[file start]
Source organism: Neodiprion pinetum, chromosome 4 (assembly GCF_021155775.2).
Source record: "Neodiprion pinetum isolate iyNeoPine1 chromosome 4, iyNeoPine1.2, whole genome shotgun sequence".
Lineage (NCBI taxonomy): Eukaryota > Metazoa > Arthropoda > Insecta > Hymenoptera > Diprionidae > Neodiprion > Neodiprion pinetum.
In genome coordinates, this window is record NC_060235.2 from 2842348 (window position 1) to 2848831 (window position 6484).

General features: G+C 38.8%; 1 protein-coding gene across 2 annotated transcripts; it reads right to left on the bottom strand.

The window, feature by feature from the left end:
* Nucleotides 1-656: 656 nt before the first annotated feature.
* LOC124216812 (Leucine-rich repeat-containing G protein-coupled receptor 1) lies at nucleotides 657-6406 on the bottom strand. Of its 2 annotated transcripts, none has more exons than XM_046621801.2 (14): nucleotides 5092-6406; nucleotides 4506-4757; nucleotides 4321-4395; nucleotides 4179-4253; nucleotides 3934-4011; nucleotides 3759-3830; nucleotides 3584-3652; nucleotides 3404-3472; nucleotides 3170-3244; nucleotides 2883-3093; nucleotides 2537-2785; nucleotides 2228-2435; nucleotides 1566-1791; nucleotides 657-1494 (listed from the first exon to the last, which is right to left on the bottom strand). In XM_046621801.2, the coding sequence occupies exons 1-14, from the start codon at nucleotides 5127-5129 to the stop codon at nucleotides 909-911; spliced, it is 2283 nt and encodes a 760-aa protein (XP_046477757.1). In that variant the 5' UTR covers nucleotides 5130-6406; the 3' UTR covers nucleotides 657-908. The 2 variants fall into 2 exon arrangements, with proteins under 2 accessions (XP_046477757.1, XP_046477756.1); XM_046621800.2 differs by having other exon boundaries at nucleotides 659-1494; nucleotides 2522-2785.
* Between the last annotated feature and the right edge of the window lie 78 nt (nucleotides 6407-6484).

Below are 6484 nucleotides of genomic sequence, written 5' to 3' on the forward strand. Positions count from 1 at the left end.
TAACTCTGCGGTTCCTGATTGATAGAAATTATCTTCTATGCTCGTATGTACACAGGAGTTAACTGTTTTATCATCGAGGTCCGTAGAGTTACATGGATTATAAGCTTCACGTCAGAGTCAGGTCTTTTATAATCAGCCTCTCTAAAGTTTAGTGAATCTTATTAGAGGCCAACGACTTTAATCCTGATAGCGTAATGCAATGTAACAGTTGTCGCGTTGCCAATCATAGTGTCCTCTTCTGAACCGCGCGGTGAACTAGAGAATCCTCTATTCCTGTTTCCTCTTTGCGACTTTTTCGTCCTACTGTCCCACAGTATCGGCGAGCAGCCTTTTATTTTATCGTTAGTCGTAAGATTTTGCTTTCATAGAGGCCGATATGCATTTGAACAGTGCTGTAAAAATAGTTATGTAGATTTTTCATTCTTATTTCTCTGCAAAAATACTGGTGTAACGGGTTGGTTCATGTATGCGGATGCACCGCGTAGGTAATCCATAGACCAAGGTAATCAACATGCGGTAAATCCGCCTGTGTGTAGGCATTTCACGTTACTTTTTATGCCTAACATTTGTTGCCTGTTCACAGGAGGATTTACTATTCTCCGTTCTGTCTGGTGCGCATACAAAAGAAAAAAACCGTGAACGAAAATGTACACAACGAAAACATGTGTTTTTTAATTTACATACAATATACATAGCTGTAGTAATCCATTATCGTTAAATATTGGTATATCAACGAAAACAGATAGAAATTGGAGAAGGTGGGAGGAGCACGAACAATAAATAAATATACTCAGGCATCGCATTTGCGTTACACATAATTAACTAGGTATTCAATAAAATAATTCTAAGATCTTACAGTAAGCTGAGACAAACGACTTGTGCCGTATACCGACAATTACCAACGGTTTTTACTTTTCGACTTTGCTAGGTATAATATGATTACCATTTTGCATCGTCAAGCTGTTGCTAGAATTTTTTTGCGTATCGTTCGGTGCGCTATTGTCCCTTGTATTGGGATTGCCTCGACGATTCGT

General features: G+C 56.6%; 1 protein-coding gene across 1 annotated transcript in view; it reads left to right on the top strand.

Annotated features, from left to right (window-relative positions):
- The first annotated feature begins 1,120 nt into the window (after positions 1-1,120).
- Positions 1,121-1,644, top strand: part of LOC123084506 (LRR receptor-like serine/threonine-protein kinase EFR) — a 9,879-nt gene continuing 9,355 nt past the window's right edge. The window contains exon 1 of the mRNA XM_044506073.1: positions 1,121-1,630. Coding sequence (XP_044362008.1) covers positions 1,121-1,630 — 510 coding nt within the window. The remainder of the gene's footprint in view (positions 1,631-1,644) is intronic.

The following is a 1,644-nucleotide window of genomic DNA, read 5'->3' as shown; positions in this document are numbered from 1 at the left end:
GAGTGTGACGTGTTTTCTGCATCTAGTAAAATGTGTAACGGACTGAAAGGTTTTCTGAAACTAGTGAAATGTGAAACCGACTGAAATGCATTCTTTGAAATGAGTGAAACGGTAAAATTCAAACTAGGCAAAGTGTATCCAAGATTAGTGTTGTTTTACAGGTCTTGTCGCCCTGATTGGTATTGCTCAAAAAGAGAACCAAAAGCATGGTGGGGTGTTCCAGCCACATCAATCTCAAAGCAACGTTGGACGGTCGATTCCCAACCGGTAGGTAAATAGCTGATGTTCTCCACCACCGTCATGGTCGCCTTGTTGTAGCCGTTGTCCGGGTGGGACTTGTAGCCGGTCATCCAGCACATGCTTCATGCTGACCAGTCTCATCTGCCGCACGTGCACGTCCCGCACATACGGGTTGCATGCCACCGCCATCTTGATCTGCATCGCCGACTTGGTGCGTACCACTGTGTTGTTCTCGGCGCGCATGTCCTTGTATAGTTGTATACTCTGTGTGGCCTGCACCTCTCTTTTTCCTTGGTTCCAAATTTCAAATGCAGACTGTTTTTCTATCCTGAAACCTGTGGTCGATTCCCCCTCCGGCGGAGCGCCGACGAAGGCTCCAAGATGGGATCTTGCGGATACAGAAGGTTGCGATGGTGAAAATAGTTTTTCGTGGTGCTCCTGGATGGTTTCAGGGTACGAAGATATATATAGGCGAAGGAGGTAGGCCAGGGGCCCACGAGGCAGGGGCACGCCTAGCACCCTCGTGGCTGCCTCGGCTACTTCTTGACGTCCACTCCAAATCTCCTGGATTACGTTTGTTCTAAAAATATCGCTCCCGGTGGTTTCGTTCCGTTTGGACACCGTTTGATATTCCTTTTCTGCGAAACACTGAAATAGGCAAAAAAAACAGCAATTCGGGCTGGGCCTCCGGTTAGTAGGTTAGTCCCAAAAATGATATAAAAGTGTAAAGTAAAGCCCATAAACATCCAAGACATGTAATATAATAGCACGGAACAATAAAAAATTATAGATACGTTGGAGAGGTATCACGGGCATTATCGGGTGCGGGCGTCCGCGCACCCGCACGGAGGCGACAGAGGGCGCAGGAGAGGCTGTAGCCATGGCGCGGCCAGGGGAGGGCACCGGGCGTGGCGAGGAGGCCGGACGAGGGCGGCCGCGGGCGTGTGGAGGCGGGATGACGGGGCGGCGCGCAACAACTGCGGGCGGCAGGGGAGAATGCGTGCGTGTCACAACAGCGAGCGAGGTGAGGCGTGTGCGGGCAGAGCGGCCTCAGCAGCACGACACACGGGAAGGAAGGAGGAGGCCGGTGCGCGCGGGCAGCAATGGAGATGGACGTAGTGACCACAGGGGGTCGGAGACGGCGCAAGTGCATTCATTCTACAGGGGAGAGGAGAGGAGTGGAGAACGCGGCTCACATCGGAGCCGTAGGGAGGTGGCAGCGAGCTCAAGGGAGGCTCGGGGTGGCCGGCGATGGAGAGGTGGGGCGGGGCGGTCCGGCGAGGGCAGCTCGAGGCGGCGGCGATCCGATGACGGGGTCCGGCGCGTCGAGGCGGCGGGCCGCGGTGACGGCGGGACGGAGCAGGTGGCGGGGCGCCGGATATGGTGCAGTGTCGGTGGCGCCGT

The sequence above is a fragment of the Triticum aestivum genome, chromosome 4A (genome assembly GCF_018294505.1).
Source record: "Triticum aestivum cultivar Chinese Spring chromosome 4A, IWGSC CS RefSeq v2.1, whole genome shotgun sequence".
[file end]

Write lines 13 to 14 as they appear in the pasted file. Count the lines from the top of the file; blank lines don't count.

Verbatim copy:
Annotated features, from left to right (window-relative positions):
- The first annotated feature begins 1,120 nt into the window (after positions 1-1,120).